Posted by: rlukei | 2010/02/02

Pine Straw, Pine Straw and Less Snow

NBG Eagles Feb 2-15NBG Eagles Feb 2-5NBG Eagles Feb 2-13

Feb 2 was a very busy day for the adult eagles at Norfolk Botanical Garden. It was bring pine straw, bring pine straw, and bring more pine straw. So much pine straw that their egg was completely covered (photo 3). In photo 1 the female is uncovering her egg. Why did she not just leave the pine straw on the egg?. It is important that she (and he) be able to place her (and his) brood patch directly on the egg so that her (and his) body heat can keep the egg warm. What is a brood patch? It is a bare patch of skin that develops on the chest during breeding season through hormonal changes in the eagles. This patch fills with blood thus providing the heat to keep the egg warm.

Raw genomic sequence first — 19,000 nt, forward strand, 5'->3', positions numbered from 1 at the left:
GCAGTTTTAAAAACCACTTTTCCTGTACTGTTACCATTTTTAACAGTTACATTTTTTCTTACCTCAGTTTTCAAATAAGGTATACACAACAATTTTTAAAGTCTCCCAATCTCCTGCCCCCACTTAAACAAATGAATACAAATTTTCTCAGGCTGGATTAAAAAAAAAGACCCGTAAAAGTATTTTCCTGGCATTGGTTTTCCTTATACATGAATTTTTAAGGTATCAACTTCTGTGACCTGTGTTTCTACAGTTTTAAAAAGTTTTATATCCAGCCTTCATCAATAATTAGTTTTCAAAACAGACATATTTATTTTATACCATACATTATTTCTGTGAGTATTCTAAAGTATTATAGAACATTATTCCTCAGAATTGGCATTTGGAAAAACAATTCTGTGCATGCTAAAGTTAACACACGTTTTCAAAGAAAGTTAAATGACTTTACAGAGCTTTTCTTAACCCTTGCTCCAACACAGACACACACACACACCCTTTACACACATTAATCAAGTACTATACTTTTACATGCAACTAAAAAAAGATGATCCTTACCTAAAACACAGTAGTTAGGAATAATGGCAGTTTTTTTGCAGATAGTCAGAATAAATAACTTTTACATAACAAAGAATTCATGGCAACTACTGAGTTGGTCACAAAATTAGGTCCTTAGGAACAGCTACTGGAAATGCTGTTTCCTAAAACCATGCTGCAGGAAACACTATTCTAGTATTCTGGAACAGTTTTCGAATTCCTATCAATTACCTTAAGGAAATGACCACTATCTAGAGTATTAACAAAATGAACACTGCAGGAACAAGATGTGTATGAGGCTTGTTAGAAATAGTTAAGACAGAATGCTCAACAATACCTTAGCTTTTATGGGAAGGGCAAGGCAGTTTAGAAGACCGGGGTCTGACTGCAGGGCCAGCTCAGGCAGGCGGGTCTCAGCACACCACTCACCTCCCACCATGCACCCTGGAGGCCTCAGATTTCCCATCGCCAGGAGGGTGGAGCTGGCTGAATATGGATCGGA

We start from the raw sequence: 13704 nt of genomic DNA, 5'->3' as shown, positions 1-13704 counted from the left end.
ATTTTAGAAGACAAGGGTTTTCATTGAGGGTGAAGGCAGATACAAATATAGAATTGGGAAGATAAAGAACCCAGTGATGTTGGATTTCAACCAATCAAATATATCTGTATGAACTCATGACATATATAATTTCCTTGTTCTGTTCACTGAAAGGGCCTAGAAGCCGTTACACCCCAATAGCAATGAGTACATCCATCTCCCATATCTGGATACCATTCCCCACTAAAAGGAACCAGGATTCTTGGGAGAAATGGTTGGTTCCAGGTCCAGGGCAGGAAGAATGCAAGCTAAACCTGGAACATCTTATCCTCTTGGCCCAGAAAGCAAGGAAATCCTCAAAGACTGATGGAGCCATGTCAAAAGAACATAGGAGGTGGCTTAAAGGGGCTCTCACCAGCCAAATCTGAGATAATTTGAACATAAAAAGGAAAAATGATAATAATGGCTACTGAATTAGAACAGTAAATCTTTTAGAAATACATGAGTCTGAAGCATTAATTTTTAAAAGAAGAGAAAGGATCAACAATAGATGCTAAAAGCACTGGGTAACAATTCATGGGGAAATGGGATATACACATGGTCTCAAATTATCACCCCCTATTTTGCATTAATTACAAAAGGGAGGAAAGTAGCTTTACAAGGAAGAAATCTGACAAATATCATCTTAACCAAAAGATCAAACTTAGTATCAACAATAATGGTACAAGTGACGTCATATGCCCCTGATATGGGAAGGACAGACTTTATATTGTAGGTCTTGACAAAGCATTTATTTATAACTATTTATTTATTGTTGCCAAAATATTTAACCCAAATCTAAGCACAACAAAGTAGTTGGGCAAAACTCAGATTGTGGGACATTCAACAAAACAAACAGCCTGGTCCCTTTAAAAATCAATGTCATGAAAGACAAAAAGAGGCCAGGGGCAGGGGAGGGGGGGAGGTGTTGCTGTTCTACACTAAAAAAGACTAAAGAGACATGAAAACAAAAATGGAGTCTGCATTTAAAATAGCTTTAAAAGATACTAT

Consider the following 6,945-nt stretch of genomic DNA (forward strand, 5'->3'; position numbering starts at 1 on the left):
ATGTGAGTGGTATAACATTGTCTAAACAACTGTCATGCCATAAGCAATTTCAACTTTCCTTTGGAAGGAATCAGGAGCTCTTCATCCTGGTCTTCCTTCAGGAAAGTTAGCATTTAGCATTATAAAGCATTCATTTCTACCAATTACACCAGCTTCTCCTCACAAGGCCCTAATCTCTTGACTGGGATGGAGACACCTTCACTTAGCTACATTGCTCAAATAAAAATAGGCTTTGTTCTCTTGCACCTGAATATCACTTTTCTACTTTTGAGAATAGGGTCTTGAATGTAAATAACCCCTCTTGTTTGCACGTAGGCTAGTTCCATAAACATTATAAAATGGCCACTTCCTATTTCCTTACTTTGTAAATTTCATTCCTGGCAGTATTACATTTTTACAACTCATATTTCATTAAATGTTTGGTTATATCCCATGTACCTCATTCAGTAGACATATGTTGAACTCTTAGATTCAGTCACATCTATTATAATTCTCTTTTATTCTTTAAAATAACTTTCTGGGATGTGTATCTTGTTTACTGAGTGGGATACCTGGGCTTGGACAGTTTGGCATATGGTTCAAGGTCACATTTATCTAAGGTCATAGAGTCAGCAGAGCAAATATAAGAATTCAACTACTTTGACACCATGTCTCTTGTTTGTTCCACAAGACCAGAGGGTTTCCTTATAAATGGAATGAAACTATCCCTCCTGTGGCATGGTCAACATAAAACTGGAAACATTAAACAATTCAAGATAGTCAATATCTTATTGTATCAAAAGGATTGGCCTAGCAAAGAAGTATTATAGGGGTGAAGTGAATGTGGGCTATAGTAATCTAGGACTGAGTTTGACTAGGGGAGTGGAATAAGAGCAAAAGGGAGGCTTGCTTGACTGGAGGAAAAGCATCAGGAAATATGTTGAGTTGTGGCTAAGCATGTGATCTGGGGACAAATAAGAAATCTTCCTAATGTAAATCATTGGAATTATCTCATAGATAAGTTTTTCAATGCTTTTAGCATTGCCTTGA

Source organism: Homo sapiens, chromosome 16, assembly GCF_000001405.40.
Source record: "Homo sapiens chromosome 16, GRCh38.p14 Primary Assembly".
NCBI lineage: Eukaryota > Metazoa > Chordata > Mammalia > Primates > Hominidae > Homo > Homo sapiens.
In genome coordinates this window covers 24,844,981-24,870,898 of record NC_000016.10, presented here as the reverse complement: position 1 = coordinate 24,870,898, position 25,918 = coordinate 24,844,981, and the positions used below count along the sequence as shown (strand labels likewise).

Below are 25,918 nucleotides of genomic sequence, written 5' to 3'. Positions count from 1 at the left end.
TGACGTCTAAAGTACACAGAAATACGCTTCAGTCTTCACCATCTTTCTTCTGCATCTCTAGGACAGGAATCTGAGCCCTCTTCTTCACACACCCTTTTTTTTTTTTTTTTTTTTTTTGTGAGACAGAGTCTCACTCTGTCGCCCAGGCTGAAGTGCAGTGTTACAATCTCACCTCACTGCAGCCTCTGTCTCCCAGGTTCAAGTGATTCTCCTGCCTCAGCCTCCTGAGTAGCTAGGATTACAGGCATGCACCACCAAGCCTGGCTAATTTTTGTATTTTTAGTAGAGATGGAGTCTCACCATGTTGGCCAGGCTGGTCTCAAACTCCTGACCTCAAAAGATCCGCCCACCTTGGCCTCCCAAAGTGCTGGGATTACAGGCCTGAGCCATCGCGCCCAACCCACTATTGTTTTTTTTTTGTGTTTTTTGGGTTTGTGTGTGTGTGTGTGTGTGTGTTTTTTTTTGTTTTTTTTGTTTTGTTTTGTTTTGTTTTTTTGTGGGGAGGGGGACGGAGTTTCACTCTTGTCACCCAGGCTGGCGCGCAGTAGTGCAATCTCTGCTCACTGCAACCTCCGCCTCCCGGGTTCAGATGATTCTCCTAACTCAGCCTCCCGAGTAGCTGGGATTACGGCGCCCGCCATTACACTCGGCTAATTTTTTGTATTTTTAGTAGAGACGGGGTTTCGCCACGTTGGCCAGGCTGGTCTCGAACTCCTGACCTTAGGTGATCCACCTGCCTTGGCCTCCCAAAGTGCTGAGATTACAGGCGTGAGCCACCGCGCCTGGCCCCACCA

Compare photo 2 with photos from Jan 31 and Feb 1 and you can see how much snow has melted in the nest since the egg was layed, and how much pine straw the adults have brought to the nest. Let’s hope it works.

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How interesting! I didn’t know about the brooding patch. Nature is fascinating. Yes that fortress of a nest has changed a lot over the last couple of days. This pair seems so bonded to this little egg, and it is really sweet to watch. No doubt the resulting little eaglet will be special indeed. Thank Reese. 🙂

That was interesting reading. I had heard of the brooding patch, but not about how it fills with blood for warmth. Fascinating! I hope all they have done will keep this egg viable. They are a hard working pair of eagles.

Thanks Reese.


I’m wondering what the likely hood is of any other eggs being laid?

What a day, Reese!!

Reese, that is so interesting. Thank you